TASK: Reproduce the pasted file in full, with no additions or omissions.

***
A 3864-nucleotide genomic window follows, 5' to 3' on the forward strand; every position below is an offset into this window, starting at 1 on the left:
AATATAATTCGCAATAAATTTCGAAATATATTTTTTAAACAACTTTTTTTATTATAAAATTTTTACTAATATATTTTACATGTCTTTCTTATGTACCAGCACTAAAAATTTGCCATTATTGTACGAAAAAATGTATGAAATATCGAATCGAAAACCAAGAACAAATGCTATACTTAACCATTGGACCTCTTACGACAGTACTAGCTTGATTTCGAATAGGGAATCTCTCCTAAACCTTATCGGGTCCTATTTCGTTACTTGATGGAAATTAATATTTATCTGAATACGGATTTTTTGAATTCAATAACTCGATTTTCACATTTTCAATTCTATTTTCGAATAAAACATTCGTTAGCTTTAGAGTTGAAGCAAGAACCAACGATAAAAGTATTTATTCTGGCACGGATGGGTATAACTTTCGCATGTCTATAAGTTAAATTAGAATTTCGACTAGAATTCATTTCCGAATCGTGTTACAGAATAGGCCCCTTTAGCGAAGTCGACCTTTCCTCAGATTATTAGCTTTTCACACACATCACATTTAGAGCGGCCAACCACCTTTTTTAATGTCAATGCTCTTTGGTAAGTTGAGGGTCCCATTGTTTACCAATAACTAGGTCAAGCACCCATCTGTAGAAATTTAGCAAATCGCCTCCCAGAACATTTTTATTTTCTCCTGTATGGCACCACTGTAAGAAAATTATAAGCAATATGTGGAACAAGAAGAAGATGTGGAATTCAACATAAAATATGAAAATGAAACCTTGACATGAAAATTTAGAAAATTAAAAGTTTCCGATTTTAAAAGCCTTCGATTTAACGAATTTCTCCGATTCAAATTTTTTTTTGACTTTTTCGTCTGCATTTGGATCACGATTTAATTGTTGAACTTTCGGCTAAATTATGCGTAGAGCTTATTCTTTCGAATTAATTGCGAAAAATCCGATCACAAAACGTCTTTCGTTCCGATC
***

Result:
A 3864-nucleotide genomic window follows, 5' to 3' on the forward strand; every position below is an offset into this window, starting at 1 on the left:
AATATAATTCGCAATAAATTTCGAAATATATTTTTTAAACAACTTTTTTTATTATAAAATTTTTACTAATATATTTTACATGTCTTTCTTATGTACCAGCACTAAAAATTTGCCATTATTGTACGAAAAAATGTATGAAATATCGAATCGAAAACCAAGAACAAATGCTATACTTAACCATTGGACCTCTTACGACAGTACTAGCTTGATTTCGAATAGGGAATCTCTCCTAAACCTTATCGGGTCCTATTTCGTTACTTGATGGAAATTAATATTTATCTGAATACGGATTTTTTGAATTCAATAACTCGATTTTCACATTTTCAATTCTATTTTCGAATAAAACATTCGTTAGCTTTAGAGTTGAAGCAAGAACCAACGATAAAAGTATTTATTCTGGCACGGATGGGTATAACTTTCGCATGTCTATAAGTTAAATTAGAATTTCGACTAGAATTCATTTCCGAATCGTGTTACAGAATAGGCCCCTTTAGCGAAGTCGACCTTTCCTCAGATTATTAGCTTTTCACACACATCACATTTAGAGCGGCCAACCACCTTTTTTAATGTCAATGCTCTTTGGTAAGTTGAGGGTCCCATTGTTTACCAATAACTAGGTCAAGCACCCATCTGTAGAAATTTAGCAAATCGCCTCCCAGAACATTTTTATTTTCTCCTGTATGGCACCACTGTAAGAAAATTATAAGCAATATGTGGAACAAGAAGAAGATGTGGAATTCAACATAAAATATGAAAATGAAACCTTGACATGAAAATTTAGAAAATTAAAAGTTTCCGATTTTAAAAGCCTTCGATTTAACGAATTTCTCCGATTCAAATTTTTTTTTGACTTTTTCGTCTGCATTTGGATCACGATTTAATTGTTGAACTTTCGGCTAAATTATGCGTAGAGCTTATTCTTTCGAATTAATTGCGAAAAATCCGATCACAAAACGTCTTTCGTTCCGATC